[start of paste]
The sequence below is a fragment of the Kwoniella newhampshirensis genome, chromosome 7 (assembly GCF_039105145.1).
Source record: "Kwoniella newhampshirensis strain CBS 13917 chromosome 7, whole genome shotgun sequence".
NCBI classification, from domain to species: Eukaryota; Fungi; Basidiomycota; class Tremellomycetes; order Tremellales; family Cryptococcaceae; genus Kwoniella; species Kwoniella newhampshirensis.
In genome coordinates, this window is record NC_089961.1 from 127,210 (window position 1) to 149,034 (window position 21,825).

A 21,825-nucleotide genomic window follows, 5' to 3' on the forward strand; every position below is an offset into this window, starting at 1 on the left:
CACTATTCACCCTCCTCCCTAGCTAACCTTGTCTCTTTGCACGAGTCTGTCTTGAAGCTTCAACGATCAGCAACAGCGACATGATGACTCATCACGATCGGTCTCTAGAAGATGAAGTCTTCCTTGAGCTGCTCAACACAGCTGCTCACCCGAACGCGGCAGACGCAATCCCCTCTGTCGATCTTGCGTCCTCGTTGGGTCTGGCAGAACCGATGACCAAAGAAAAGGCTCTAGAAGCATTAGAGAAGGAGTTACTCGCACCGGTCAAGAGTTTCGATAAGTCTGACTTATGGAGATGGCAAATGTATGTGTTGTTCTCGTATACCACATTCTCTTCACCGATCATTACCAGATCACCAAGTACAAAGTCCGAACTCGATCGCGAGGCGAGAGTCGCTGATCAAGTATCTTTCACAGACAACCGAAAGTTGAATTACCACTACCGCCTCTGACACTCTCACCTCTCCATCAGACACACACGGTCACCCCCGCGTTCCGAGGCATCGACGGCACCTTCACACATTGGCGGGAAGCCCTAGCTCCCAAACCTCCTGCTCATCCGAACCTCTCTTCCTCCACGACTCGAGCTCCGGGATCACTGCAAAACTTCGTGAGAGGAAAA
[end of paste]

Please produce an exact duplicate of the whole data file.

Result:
The sequence below is a fragment of the Kwoniella newhampshirensis genome, chromosome 7 (assembly GCF_039105145.1).
Source record: "Kwoniella newhampshirensis strain CBS 13917 chromosome 7, whole genome shotgun sequence".
NCBI classification, from domain to species: Eukaryota; Fungi; Basidiomycota; class Tremellomycetes; order Tremellales; family Cryptococcaceae; genus Kwoniella; species Kwoniella newhampshirensis.
In genome coordinates, this window is record NC_089961.1 from 127,210 (window position 1) to 149,034 (window position 21,825).

A 21,825-nucleotide genomic window follows, 5' to 3' on the forward strand; every position below is an offset into this window, starting at 1 on the left:
CACTATTCACCCTCCTCCCTAGCTAACCTTGTCTCTTTGCACGAGTCTGTCTTGAAGCTTCAACGATCAGCAACAGCGACATGATGACTCATCACGATCGGTCTCTAGAAGATGAAGTCTTCCTTGAGCTGCTCAACACAGCTGCTCACCCGAACGCGGCAGACGCAATCCCCTCTGTCGATCTTGCGTCCTCGTTGGGTCTGGCAGAACCGATGACCAAAGAAAAGGCTCTAGAAGCATTAGAGAAGGAGTTACTCGCACCGGTCAAGAGTTTCGATAAGTCTGACTTATGGAGATGGCAAATGTATGTGTTGTTCTCGTATACCACATTCTCTTCACCGATCATTACCAGATCACCAAGTACAAAGTCCGAACTCGATCGCGAGGCGAGAGTCGCTGATCAAGTATCTTTCACAGACAACCGAAAGTTGAATTACCACTACCGCCTCTGACACTCTCACCTCTCCATCAGACACACACGGTCACCCCCGCGTTCCGAGGCATCGACGGCACCTTCACACATTGGCGGGAAGCCCTAGCTCCCAAACCTCCTGCTCATCCGAACCTCTCTTCCTCCACGACTCGAGCTCCGGGATCACTGCAAAACTTCGTGAGAGGAAAA